In many properties, cavity wall insulation can help save energy and cut fuel bills. But what should you consider before making the decision to have it installed in your home? And what should you expect from a reputable installer?

Things to look out for throughout the cavity wall insulation process, to help you spot potential problems early.

Before the survey:
How old is your house and do you have cavity walls?

If your home was built in the last 10 years, it is likely that the cavity is already insulated. Most cavity walls are in houses built from the 1920s onwards. Use this Energy Saving Trust guide to tell if your house has cavity walls. 

Where is your house situated?

If the walls of your home are regularly exposed to wind-driven rain, they may be unsuitable for cavity wall insulation. Some houses are more exposed to the elements than others, for example, if they are on a hill or by the coast. South-westerly facing properties are most susceptible.

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Do you have damp problems?

Not everyone who has damp problems is aware of them, but if you already have issues with damp, cavity wall insulation can make the problems worse. If you have damp walls, black mould or fungus problems or water ingress, or if your home smells damp and musty, you should get a professional to advise on whether you have damp. Installing insulation before any damp issue is rectified is highly advised against.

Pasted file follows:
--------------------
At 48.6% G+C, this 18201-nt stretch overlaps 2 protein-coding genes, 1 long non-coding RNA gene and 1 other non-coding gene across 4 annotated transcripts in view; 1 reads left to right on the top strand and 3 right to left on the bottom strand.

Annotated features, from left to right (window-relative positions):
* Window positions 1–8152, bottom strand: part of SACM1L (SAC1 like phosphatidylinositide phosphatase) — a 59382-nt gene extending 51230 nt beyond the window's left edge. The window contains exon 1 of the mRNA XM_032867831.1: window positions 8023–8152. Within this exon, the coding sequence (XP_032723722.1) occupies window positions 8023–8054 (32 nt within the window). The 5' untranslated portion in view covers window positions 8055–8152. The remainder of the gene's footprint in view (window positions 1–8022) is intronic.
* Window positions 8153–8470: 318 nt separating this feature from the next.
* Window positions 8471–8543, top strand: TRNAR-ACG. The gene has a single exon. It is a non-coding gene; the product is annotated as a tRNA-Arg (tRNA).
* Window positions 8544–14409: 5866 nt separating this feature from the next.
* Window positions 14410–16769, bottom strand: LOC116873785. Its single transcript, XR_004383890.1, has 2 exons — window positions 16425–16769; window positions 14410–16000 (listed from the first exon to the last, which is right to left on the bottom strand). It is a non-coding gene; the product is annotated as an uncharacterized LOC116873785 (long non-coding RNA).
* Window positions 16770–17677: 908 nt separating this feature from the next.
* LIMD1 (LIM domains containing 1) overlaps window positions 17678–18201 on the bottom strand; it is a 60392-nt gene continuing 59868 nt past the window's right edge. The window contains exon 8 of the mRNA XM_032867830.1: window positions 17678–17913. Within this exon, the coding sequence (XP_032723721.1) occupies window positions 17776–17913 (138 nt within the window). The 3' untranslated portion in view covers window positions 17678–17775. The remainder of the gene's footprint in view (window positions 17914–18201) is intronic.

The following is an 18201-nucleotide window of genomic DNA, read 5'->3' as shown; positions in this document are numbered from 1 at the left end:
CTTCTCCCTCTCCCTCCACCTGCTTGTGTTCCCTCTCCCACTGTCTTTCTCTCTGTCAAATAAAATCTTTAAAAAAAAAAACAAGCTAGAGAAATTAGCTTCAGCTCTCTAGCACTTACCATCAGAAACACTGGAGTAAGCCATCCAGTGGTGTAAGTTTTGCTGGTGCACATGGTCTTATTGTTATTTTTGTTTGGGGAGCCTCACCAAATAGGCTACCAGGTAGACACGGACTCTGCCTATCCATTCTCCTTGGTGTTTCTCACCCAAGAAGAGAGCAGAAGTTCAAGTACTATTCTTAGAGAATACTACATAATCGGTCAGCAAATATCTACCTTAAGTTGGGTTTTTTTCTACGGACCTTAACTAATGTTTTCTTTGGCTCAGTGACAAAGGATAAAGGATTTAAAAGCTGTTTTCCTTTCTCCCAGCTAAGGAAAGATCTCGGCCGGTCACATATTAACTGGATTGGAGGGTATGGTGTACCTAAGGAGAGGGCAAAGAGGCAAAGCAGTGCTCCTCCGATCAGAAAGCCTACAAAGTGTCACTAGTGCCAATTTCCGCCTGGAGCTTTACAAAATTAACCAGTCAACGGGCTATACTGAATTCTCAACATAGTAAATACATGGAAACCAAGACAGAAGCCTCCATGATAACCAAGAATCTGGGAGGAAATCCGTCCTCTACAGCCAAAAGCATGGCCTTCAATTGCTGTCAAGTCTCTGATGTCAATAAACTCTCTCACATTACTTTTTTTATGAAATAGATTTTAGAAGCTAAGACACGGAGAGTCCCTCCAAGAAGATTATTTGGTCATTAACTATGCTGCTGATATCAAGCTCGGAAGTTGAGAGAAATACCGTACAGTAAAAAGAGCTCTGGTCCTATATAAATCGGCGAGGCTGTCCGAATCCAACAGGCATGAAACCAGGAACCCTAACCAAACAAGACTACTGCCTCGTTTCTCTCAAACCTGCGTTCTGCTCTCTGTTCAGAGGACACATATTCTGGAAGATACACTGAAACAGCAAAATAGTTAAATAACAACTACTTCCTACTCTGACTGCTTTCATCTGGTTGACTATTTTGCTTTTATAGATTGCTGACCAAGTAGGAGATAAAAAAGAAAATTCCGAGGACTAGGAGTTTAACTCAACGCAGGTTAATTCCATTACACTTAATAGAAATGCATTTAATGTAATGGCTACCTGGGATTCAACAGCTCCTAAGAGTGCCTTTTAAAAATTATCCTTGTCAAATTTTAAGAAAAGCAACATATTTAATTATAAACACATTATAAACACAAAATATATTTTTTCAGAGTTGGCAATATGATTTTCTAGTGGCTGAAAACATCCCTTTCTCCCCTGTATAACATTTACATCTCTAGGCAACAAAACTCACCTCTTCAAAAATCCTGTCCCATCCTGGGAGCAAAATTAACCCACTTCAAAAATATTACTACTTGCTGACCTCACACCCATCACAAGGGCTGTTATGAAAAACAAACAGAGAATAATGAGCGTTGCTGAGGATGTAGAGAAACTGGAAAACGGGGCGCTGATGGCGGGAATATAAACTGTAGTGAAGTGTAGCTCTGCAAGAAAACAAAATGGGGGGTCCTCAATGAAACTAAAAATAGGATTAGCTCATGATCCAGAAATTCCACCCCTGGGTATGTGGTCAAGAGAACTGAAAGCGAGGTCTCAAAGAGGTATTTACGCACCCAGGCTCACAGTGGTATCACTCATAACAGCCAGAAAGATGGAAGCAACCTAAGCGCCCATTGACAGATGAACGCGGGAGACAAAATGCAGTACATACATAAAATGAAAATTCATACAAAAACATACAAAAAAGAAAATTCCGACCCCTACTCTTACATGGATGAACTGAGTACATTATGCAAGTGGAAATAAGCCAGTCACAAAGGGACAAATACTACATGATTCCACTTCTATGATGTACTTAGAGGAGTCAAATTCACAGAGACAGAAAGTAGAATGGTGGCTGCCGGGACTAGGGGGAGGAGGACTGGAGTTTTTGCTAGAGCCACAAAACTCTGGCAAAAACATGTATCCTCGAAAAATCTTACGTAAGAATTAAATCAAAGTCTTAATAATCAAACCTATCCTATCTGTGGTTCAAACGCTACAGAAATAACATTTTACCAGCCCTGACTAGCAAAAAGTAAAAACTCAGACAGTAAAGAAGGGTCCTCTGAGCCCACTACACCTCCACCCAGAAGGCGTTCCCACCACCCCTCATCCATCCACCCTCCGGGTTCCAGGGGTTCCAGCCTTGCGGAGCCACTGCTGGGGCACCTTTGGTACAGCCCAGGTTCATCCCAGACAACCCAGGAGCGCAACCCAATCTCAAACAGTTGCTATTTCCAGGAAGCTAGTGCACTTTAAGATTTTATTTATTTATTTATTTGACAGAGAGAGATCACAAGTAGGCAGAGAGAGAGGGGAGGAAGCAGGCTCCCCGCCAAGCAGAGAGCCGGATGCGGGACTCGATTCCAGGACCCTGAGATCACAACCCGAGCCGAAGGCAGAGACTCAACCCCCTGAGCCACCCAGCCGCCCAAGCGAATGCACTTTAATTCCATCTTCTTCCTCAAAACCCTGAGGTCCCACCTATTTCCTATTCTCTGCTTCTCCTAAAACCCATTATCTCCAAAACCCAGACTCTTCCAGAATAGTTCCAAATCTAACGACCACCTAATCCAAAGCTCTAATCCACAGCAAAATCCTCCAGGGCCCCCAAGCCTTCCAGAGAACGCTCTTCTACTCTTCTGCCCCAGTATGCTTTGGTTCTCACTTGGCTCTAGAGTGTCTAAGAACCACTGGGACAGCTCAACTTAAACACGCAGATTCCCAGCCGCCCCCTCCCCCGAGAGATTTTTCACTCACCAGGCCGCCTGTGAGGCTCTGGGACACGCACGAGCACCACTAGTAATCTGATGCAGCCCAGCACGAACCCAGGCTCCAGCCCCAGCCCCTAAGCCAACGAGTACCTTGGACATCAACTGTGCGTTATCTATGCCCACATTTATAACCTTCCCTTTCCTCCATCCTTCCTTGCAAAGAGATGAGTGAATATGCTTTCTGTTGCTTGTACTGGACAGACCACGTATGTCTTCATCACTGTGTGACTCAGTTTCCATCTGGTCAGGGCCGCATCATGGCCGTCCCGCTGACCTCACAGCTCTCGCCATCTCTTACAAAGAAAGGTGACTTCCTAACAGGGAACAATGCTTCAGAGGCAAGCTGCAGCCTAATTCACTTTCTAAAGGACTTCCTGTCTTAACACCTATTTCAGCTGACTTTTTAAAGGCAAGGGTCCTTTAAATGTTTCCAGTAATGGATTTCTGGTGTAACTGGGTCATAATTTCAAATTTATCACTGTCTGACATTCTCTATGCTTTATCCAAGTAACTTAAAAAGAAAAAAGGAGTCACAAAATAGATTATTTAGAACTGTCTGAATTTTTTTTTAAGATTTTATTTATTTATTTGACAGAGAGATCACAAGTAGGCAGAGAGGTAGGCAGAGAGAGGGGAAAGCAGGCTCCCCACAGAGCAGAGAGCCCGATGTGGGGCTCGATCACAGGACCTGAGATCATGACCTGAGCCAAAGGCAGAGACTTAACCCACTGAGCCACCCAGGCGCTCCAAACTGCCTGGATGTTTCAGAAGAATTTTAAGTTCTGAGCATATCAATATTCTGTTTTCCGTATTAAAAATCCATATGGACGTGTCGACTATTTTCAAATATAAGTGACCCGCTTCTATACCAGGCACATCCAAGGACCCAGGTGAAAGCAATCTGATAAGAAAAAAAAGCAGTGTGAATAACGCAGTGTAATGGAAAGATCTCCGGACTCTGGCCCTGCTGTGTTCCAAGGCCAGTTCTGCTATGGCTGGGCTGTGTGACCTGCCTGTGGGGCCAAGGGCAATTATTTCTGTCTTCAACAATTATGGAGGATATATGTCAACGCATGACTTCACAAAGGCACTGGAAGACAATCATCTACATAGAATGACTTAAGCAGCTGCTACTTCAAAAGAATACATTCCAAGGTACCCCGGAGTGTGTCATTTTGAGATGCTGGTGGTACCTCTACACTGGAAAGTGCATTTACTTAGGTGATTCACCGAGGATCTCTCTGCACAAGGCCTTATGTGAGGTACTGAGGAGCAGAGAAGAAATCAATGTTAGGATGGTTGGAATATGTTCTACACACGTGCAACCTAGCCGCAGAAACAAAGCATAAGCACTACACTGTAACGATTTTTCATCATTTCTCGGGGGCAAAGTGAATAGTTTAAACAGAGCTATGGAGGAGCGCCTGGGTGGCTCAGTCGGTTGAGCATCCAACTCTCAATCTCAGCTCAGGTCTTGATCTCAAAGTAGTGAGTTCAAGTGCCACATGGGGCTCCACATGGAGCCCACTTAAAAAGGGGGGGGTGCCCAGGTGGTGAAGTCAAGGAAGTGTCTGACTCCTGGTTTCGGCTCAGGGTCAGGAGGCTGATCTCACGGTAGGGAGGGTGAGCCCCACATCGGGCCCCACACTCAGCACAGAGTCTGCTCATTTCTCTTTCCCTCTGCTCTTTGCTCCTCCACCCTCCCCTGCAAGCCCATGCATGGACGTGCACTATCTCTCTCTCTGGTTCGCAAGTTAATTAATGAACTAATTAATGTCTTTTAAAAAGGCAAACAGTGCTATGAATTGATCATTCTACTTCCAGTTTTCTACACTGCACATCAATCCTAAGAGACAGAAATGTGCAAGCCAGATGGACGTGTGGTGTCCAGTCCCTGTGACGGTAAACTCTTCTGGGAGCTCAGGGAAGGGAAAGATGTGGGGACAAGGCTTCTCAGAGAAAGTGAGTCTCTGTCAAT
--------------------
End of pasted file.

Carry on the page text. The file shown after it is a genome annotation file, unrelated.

Are there cracks or damage to the outside walls?

If the walls of your home are not in good condition, rainwater can penetrate the outside wall and make the insulation (and the inside of the house) damp. The house should be in good repair before cavity wall insulation is installed.

During the survey:

Did the surveyor look both inside and outside the property?

A proper survey should be more than a quick ten-minute walk around the outside of the house. The surveyor should look inside and out and consider all the potential problems, as well as making thorough notes on what the installer should bring (amounts of insulation, vents, airbricks, brushes to separate off neighbouring properties with adjoining walls etc).

Did they drill a hole in the wall and look inside using a cavity camera?

This is to see whether there is already insulation in the property, but also to see if the cavity is clear. If there is rubble in the cavity or if there are mortar droppings on the wall ties, this can stop cavity wall insulation going into the walls evenly. If there are gaps, these can cause cold spots which can lead to damp problems.

Did they ask questions about damp problems in your home?

See above. If you already have issues with damp, cavity wall insulation can make the problems worse.